Introduction: In the early seventies chemotherapy significantly improved survival in osteosarcoma. Since then minor innovations have occurred although recent years have offered insights of clinical and scientific relevance.
Areas covered: This review focuses on the most recent results of phase 3 and 2 studies. Published data or presentations at International meetings are discussed. A specific section discusses recent insights from studies supporting the hypothesis of a possible personalized chemotherapy approach.
Expert opinion: Osteosarcoma is a rare tumor and any effort should be made to improve the level of International collaboration. The MAP (methotrexate, doxorubicin and cisplatin) regimen has become the treatment of choice. Poor pathological response to primary chemotherapy is confirmed as a predictive factor of survival and, presently with the available drugs, it is not recommended to intensify or change post-operative treatment on the basis of pathological response to primary chemotherapy. The genomic complexity and the heterogeneity of osteosarcoma makes active and effective molecularly targeted therapies unlikely to be available in the near future. A relation between pharmacogenetic profile and chemotherapy toxicity and prognosis has been reported. The new frontier for clinical research in osteosarcoma is to optimize the use of the active drugs available by personalizing chemotherapy treatment.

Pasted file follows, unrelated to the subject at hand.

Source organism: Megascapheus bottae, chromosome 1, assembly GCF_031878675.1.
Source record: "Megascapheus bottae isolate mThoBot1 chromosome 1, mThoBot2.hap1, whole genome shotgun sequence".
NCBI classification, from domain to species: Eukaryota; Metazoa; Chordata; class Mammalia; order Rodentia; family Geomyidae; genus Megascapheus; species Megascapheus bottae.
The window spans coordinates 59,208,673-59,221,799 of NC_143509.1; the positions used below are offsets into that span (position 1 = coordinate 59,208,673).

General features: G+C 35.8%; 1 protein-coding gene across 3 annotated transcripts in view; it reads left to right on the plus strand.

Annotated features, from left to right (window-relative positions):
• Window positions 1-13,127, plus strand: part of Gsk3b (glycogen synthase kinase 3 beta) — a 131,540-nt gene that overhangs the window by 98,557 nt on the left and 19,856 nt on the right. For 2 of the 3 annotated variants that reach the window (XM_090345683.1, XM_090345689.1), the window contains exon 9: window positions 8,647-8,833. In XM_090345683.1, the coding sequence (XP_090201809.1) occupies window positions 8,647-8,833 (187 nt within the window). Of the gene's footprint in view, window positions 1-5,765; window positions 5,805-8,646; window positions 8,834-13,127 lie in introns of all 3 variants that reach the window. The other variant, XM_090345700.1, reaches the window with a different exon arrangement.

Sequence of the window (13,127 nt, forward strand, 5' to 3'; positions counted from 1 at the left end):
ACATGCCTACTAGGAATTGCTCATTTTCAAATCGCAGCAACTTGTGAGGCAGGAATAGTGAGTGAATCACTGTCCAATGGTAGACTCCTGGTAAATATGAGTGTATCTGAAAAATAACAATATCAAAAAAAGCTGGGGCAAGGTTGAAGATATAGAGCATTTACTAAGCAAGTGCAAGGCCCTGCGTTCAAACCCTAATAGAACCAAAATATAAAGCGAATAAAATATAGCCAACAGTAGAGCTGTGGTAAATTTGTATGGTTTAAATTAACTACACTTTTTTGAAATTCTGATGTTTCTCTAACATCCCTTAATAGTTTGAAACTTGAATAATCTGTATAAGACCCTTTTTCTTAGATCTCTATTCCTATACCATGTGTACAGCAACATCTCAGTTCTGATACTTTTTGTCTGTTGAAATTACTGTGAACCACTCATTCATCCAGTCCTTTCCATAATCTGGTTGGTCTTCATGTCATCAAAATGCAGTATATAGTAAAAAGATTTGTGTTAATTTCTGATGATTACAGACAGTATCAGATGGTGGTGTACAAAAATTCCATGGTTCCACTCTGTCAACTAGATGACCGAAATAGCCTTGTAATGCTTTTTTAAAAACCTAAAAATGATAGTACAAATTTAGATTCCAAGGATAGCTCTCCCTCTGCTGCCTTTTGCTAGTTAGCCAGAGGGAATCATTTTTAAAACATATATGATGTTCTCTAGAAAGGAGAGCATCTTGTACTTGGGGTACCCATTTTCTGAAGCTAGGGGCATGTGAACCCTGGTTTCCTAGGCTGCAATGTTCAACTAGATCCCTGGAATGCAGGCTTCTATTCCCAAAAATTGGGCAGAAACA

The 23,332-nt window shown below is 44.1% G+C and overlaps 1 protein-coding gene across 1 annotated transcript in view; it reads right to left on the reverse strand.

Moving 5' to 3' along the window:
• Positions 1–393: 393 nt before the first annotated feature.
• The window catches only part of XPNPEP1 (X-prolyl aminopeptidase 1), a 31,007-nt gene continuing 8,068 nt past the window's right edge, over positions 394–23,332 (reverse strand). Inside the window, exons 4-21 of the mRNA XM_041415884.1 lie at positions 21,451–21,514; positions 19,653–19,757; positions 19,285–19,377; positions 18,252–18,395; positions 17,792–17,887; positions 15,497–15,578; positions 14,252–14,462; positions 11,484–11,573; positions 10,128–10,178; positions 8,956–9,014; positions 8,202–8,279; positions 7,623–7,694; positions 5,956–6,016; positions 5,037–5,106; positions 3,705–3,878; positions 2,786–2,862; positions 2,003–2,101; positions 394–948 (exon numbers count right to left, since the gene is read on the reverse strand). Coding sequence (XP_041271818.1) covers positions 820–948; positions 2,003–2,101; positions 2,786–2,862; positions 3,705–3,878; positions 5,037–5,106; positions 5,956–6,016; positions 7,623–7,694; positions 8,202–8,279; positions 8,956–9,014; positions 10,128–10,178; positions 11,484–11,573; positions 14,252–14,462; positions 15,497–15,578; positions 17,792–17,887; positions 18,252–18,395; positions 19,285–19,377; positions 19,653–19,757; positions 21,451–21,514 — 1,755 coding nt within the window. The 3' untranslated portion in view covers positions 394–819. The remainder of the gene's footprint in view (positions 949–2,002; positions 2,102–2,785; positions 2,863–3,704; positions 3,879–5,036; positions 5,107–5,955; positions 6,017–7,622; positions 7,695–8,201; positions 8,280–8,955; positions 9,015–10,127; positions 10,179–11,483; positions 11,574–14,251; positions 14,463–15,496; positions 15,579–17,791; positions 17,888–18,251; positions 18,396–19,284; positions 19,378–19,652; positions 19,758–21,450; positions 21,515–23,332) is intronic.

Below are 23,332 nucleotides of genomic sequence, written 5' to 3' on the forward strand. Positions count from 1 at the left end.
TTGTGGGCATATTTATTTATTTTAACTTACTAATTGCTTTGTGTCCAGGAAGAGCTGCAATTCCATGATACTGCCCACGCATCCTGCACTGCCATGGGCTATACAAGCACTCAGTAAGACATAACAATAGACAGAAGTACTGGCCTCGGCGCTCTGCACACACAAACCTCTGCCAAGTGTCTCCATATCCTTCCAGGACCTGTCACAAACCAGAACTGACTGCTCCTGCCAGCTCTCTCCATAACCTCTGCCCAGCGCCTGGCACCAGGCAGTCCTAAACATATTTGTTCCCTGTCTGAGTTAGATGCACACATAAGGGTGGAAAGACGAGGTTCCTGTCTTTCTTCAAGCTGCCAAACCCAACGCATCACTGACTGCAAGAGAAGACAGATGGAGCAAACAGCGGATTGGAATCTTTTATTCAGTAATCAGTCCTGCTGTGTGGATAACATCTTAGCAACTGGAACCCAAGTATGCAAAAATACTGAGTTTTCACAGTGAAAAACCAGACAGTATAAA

Keywords: cisplatin; doxorubicin; ifosfamide; methotrexate; mifamurtide; neoadjuvant chemotherapy; osteosarcoma; pharmacogenetics; prognostic factors; salvage chemotherapy; tyrosine kinase inhibitors.